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Plummeting temps on tap for much of U.S. - Valley News Live - KVLY/KXJB - Fargo/Grand Forks

Plummeting temps on tap for much of U.S.

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If you think this week's holiday travel will be crazy, it's got nothing on the wild weather sweeping the country.

The Valley is stuck in the bitter cold again.  There is a WIND CHILL ADVISORY in effect for the entire region until Tuesday at 6am, so make sure you bundle up if you are headed outside.  There is a WIND CHILL WARNING in effect for areas just west of the Devils Lake Basin.  Bitter cold for Monday with high temps in the single to double digits below zero.

New York City basked in record-breaking temperatures in the 70s on Sunday, but temps will plummet to near freezing by Monday night. Much of the Southeast, still soaked by several inches of rainfall Sunday, will get deluged again on Monday. And parts of the Midwest and Pacific Northwest could see a very white Christmas on Wednesday, with as much as 6 to 12 inches of snow falling through Tuesday.

The extreme weather over the weekend also turned deadly. At least five people died in Kentucky floodwaters, two people died in Mississippi storms, and one person died in a traffic accident during Missouri's severe weather, officials said. A weather-related wreck Saturday near Wichita, Kansas, left one person dead, according to CNN affiliate KWCH. And a tornado Saturday also killed a woman in Arkansas, CNN affiliate KARK reported.

Here's what you can expect in the coming days:

The good news: No weather watches or warnings were up around the country Monday, and heavy snow will taper off, leaving just a layer of light snow Monday, especially around the Great Lakes.

The bad news: Temperatures will begin to drop to 15 to 25 degrees below normal Monday and Tuesday in the Upper Midwest.

"Blowing snow and dangerous wind chill temperatures will be a hazard on Wednesday for the region," the National Weather Service said.

Some Michigan residents are dealing with no electricity. Sara Hadley's family lost power after an ice storm struck her hometown of Lansing, Michigan. She sent photos of some of the countless icicles in her neighborhood.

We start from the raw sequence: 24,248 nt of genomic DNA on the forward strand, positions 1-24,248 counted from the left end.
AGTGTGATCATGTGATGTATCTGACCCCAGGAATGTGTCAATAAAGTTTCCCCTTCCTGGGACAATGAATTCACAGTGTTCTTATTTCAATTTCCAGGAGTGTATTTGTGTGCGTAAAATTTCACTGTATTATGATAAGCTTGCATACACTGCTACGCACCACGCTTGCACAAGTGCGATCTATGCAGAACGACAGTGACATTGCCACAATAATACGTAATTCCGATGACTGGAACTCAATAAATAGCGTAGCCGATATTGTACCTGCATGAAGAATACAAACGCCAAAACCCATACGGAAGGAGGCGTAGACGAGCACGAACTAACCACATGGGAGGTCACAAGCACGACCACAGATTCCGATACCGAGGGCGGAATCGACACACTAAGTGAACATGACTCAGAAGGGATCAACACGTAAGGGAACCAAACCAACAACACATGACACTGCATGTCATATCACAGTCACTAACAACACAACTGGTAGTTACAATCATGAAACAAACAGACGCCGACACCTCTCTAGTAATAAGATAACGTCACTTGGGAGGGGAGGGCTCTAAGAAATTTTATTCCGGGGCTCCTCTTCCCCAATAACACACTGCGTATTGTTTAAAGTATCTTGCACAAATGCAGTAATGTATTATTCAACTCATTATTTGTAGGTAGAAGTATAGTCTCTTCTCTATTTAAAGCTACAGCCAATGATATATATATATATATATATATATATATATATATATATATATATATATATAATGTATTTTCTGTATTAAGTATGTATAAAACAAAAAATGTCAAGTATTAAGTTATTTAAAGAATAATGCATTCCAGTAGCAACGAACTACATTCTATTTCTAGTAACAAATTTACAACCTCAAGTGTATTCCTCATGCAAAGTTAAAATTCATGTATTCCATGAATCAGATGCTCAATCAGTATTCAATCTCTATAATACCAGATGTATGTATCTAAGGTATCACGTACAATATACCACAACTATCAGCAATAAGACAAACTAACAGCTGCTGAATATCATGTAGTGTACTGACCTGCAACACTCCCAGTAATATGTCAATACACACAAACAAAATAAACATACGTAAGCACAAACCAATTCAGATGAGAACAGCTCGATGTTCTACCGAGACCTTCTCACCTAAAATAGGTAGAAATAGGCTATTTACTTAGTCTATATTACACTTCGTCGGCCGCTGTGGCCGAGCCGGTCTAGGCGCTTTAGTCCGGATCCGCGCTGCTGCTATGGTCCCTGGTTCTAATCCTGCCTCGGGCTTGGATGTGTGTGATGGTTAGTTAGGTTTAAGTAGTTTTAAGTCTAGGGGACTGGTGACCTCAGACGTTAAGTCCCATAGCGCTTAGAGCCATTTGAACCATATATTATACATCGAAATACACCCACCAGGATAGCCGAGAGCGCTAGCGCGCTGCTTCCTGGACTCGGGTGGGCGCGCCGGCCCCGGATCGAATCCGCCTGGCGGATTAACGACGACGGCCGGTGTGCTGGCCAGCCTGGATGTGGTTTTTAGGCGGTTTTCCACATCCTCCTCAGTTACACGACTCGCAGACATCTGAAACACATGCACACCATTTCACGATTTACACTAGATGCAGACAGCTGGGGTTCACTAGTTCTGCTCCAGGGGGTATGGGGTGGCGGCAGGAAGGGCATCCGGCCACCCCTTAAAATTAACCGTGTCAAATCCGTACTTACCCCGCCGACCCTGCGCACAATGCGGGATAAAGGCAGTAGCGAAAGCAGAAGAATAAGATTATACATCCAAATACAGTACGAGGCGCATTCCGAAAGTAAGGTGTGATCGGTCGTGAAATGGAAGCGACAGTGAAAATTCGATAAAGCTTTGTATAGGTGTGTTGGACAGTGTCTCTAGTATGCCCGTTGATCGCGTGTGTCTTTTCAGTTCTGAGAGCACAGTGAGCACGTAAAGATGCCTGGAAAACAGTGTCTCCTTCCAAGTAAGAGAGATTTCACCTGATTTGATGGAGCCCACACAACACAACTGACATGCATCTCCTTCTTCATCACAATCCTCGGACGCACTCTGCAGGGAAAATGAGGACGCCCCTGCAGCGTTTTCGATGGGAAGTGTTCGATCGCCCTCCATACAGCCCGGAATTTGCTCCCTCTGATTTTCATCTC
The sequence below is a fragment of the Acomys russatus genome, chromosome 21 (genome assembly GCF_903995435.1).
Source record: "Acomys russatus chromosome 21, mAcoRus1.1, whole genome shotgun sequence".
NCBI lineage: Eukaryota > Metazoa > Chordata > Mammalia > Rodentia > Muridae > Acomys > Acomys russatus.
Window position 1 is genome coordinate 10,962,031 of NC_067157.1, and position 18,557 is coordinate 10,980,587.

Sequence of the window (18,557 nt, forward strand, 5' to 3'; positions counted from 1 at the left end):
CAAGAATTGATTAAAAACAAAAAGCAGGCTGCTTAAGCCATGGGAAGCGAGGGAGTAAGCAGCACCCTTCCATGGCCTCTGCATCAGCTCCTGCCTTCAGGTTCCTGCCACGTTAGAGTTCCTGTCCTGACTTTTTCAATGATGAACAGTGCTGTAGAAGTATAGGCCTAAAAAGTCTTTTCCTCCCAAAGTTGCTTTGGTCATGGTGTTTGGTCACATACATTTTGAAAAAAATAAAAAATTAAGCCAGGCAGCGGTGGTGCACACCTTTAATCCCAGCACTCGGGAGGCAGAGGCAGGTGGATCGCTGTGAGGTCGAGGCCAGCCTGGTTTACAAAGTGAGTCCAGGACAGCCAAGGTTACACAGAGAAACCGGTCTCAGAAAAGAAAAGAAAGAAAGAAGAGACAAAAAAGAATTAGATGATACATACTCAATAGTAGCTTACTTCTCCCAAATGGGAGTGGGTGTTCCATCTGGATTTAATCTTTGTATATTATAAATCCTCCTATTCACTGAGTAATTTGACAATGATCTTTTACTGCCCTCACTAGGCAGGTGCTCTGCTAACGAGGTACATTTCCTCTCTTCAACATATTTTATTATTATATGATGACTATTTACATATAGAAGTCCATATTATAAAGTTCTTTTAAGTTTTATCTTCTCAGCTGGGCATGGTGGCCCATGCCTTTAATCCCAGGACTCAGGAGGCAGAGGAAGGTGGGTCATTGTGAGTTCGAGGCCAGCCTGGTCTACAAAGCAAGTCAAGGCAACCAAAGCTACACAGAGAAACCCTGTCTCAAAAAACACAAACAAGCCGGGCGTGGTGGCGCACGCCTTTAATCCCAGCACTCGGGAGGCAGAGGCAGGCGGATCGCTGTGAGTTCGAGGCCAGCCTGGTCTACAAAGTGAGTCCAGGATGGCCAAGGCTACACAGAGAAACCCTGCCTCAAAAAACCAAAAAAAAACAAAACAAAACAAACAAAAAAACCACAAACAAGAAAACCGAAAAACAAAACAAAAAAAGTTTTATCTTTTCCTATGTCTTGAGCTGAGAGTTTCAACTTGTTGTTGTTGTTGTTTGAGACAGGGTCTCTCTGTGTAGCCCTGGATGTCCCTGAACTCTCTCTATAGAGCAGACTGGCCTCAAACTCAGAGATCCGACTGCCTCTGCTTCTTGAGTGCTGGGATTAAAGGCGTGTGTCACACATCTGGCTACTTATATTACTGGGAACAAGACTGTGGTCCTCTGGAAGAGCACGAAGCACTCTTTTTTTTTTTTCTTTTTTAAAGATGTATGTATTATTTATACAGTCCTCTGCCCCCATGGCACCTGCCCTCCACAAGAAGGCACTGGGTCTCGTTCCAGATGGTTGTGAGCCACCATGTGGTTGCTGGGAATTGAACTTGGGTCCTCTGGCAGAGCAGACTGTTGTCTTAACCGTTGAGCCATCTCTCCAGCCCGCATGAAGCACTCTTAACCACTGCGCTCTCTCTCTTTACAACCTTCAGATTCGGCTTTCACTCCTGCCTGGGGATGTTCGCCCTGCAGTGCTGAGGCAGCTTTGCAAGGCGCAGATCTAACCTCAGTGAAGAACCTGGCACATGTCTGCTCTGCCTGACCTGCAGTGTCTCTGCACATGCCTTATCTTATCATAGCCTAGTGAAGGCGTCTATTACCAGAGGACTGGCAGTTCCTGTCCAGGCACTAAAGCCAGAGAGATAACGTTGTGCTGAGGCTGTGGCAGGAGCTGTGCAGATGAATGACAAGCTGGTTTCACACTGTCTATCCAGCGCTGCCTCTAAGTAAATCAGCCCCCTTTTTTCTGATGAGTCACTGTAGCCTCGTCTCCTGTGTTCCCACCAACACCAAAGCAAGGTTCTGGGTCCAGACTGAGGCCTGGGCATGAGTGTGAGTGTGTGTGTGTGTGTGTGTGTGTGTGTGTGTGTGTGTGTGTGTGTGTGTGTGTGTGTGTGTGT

"Last time we had ice like this was 1998," she told CNN's iReport.

Georgia, South Carolina and states in the Mid-Atlantic will see an encore of weekend downpours on Monday, the National Weather Service said. Beware of thunderstorms and flooding from the Florida Panhandle through the northern Mid-Atlantic region.

Once the heavy rainfall leaves, a wave of cold temperatures will take its place on Tuesday. Temperatures will likely be 10 to15 degrees colder than normal on Christmas Eve and Christmas Day.

New York City broke a record for high temperature Sunday at 70 degrees, National Weather Service meteorologist Ashley Sears said. The previous record, set in 1998, was 63 degrees.

But temperatures will fall each day until Wednesday, and by Christmas, New York City might not even reach the freezing mark.

And in northern New England, another round of snow and ice is set for Monday, the NWS said.

Coastal and valley rain as well as mountain snow is in the forecast through Tuesday, the NWS said.

Higher elevations could get dumped with 6 to 12 inches of snow.

Toronto Mayor Rob Ford described the winter weather Sunday as one of the worst storms in the city's history.

He said he hoped that power will be restored by Christmas to the more than 250,000 customers who lost it.

Toronto Police Sgt. Jeff Zammit said freezing rain and fallen trees have brought down many power lines.

"It truly is a catastrophic ice storm that we've had here, probably one of the worst we've ever had," Toronto Hydro CEO Anthony Haines told CTV Network.

For the residents lucky enough to have electricity, the company asked that they "share the power" and consider asking neighbors inside.

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